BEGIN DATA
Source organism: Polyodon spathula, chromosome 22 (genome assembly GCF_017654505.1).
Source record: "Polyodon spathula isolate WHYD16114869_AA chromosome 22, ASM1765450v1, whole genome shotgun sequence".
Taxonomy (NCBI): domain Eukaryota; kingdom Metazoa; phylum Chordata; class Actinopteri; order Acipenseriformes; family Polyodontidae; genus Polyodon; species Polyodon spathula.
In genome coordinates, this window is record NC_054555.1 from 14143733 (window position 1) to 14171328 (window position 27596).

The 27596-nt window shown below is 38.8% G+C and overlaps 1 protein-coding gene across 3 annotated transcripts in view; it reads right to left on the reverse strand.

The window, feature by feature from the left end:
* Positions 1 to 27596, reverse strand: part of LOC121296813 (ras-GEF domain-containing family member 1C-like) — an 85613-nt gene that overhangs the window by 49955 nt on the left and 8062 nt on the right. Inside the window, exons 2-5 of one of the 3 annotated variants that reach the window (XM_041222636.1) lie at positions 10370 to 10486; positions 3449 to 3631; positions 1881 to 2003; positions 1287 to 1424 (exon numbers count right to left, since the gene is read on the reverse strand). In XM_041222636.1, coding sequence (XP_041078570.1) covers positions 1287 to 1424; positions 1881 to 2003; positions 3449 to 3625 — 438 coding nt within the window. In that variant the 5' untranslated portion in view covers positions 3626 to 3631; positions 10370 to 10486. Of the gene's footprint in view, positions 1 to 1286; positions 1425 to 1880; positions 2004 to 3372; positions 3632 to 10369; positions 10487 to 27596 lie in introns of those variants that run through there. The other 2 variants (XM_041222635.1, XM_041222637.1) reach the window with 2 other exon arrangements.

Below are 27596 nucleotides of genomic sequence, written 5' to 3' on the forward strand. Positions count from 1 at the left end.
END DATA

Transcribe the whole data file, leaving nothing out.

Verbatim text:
Source organism: Polyodon spathula, chromosome 22 (genome assembly GCF_017654505.1).
Source record: "Polyodon spathula isolate WHYD16114869_AA chromosome 22, ASM1765450v1, whole genome shotgun sequence".
Taxonomy (NCBI): domain Eukaryota; kingdom Metazoa; phylum Chordata; class Actinopteri; order Acipenseriformes; family Polyodontidae; genus Polyodon; species Polyodon spathula.
In genome coordinates, this window is record NC_054555.1 from 14143733 (window position 1) to 14171328 (window position 27596).

The 27596-nt window shown below is 38.8% G+C and overlaps 1 protein-coding gene across 3 annotated transcripts in view; it reads right to left on the reverse strand.

The window, feature by feature from the left end:
* Positions 1 to 27596, reverse strand: part of LOC121296813 (ras-GEF domain-containing family member 1C-like) — an 85613-nt gene that overhangs the window by 49955 nt on the left and 8062 nt on the right. Inside the window, exons 2-5 of one of the 3 annotated variants that reach the window (XM_041222636.1) lie at positions 10370 to 10486; positions 3449 to 3631; positions 1881 to 2003; positions 1287 to 1424 (exon numbers count right to left, since the gene is read on the reverse strand). In XM_041222636.1, coding sequence (XP_041078570.1) covers positions 1287 to 1424; positions 1881 to 2003; positions 3449 to 3625 — 438 coding nt within the window. In that variant the 5' untranslated portion in view covers positions 3626 to 3631; positions 10370 to 10486. Of the gene's footprint in view, positions 1 to 1286; positions 1425 to 1880; positions 2004 to 3372; positions 3632 to 10369; positions 10487 to 27596 lie in introns of those variants that run through there. The other 2 variants (XM_041222635.1, XM_041222637.1) reach the window with 2 other exon arrangements.

Below are 27596 nucleotides of genomic sequence, written 5' to 3' on the forward strand. Positions count from 1 at the left end.